Reading Remedies

The holidays can be a trying time—financially, emotionally. From unreasonable family expectations to the inescapable strains of Grandma Got Run Over by a Reindeer, little mounting annoyances can sour a merry mood. Sometimes all you want to do is curl up in a comfy chair and wait until it’s all over. We believe that there’s nothing a great book and a mug of hot chocolate can’t improve. So whether you are a mistletoe enthusiast or a misanthrope, here’s a list of literary antidotes for what ails you.



A Christmas MemoryTruman Capote

Even if you don’t celebrate Christmas, you can’t help but fall in love with this book. Set in the 1930s, it tells the story of a close friendship between a 7-year-old boy, Buddy, and his elderly aunt and evokes the simplicity of childhood and country life. Tender and charming with a twist of melancholy, it will fill you with nostalgia. Best paired with kids and freshly baked cookies. 



Theft by Finding, David Sedaris

If you find yourself moping about the house, looking forlornly and a bit accusingly at the jolly carolers, this one is for you. Compiled from 25 years of diary entries, it follows the author and comedian’s rise to notoriety, and the many mistakes (mostly alcohol-related) and realizations (he’s gay) he makes along the way. By the end, you’ll be sore from laughing and feel like Sedaris is your best friend. Best paired with a good sense of humor and a box of chocolates.



The Murder of Roger AckroydAgatha Christie

Knocked out by a headache and chills? This classic paperback mystery will keep you entertained without requiring too much mental energy. Best paired with a bowl of chicken soup and some candles to set the mood.



Autumn, Karl Ove Knausgaard

Getting a little too much of the ones you love? This new novel from the Norwegian author will remind you of how to see the beauty in the frustration. Written as a series of 60 short (three-page) meditations for the author’s youngest daughter, it is a straightforward and philosophical look at family life and the many ways relationaships teach us to explore the universe. Best enjoyed in the early morning with a cup of coffee and some good light.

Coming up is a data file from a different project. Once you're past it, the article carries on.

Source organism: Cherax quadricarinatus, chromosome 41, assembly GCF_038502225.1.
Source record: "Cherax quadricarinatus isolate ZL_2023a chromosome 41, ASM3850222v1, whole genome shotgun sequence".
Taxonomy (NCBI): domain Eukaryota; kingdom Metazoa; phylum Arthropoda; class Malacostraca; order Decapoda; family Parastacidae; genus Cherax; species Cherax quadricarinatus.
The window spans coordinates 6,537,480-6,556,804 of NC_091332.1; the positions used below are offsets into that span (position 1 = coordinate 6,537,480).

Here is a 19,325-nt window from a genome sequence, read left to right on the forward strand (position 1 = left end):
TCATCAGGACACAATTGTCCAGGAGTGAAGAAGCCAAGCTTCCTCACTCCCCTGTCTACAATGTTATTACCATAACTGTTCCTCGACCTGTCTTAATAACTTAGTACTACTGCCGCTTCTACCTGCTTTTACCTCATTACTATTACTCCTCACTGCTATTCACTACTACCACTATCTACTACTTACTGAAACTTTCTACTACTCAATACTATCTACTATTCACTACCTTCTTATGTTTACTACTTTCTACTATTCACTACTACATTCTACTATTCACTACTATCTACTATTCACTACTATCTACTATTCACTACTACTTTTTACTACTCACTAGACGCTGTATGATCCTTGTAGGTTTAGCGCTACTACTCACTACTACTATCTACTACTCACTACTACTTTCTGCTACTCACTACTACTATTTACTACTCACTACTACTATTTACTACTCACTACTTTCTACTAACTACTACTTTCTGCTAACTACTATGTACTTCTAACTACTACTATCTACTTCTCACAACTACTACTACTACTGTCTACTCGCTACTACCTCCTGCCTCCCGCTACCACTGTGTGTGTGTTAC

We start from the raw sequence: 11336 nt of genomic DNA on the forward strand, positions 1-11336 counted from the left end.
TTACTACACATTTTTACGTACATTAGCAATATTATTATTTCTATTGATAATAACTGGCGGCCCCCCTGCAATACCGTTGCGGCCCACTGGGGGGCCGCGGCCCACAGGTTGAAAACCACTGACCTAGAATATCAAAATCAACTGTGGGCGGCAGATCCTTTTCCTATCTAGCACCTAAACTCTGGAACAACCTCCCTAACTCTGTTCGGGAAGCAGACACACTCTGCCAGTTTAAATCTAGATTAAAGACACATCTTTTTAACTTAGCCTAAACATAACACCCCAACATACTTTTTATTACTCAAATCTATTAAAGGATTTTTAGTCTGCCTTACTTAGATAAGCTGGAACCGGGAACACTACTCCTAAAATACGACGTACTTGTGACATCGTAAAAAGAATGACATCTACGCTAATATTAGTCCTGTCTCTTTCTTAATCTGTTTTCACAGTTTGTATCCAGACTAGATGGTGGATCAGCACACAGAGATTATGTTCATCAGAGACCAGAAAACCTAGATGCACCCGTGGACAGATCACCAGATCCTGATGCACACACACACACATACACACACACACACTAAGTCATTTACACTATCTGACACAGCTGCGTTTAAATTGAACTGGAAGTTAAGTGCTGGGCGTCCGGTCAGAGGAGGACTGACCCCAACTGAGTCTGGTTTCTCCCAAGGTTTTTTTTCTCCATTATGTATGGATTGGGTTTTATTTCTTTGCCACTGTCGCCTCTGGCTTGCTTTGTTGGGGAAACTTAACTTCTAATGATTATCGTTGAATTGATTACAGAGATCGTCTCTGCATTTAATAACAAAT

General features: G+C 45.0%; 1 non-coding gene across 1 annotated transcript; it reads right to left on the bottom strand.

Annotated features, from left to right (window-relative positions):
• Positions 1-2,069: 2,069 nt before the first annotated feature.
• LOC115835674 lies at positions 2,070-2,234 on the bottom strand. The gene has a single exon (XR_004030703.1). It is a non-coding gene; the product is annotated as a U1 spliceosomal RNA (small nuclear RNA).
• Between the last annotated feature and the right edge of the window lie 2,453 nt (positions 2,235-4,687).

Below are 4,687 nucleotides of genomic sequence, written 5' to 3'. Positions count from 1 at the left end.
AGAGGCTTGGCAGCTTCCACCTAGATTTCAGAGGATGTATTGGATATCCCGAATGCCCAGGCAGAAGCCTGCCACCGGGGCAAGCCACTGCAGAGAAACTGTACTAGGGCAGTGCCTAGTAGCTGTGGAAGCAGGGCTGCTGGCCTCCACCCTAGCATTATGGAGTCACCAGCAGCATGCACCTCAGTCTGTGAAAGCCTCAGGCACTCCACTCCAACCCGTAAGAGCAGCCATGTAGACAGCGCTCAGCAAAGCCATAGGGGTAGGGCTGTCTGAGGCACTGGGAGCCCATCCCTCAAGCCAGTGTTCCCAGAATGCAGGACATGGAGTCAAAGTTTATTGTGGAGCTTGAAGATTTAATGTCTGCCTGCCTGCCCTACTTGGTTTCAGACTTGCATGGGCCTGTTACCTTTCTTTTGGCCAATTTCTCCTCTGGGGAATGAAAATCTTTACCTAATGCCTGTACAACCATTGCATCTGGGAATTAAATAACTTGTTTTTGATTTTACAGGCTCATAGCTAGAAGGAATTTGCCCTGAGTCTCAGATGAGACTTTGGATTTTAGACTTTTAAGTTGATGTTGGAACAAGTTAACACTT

Men Without WomenHaruki Murikami

Feeling lonely? Well, you’re not the only one. Stealing its title from Hemingway, this new collection of strange and poignant short stories follows various men as they deal with loss and absence. Full of longing, love-affairs, and late-night reveries, this most recent book from Murakami, with its moody melancholy, will make you feel better about being on your own. It’s a little spooky and a little surreal; if you like David Lynch, you’ll like this. Best paired with a dark snowy night and a glass of that good whiskey your aunt sent you.



A Little LifeHanya Yanagihara

Not for the faint of heart, this stunning 800-page novel may consume many nights by the fire before you finish, but it will be well worth it. The story, which follows a group of four college friends throughout their lives, is difficult and, at times, disturbing, but always compelling. As characters age, secret pasts are revealed, trust is broken and rebuilt, and relationships develop in beautiful, unexpected ways. This book will break your heart, ruin your week, and make you grateful for all of it. Best paired with a box of tissues and an energy bar to keep you going. 



Tortilla FlatJohn Steinbeck

Hit the egg nog a little too hard? Don’t worry, we’ve got you covered. Charming, witty, and a quick read, this all-but-forgotten classic is perfect for a groggy Sunday. Best when paired with a leftover turkey sandwich and hair of the dog. 



Cooked, Michael Pollan

It happens to the best of us, and rather than give you tips to avoid the bulge (we’re sick of those, too), we’re leaning in. A deliciously in-depth exploration of different cooking styles from barbecue to baking bread, Cooked will never tell you to go light on the butter. Best paired with a pulled-pork sandwich from Townline BBQ and your favorite beer. 



Rules for Aging, Roger Rosenblatt

Another year, another reminder of just how long we’ve been stringing tinsel and stuffing turkeys. But, fear not, there’s now a handbook for how to grow older with grace (and more than a few laughs). Best read aloud with family and friends, perhaps in the lazy lull after the big meal.

Cornelia Channing

Our associate editor at EAST, Nina has written this year about land preservation, Montauk ghost stories, and Trump helicopters. Born and raised in Bridgehampton, she graduated from Wesleyan University in 2016 and is now an MFA candidate at Stony Brook Southampton. When she’s not working, she can be found driving to the beach in her Volvo station wagon with her dog, Tucker, riding shotgun.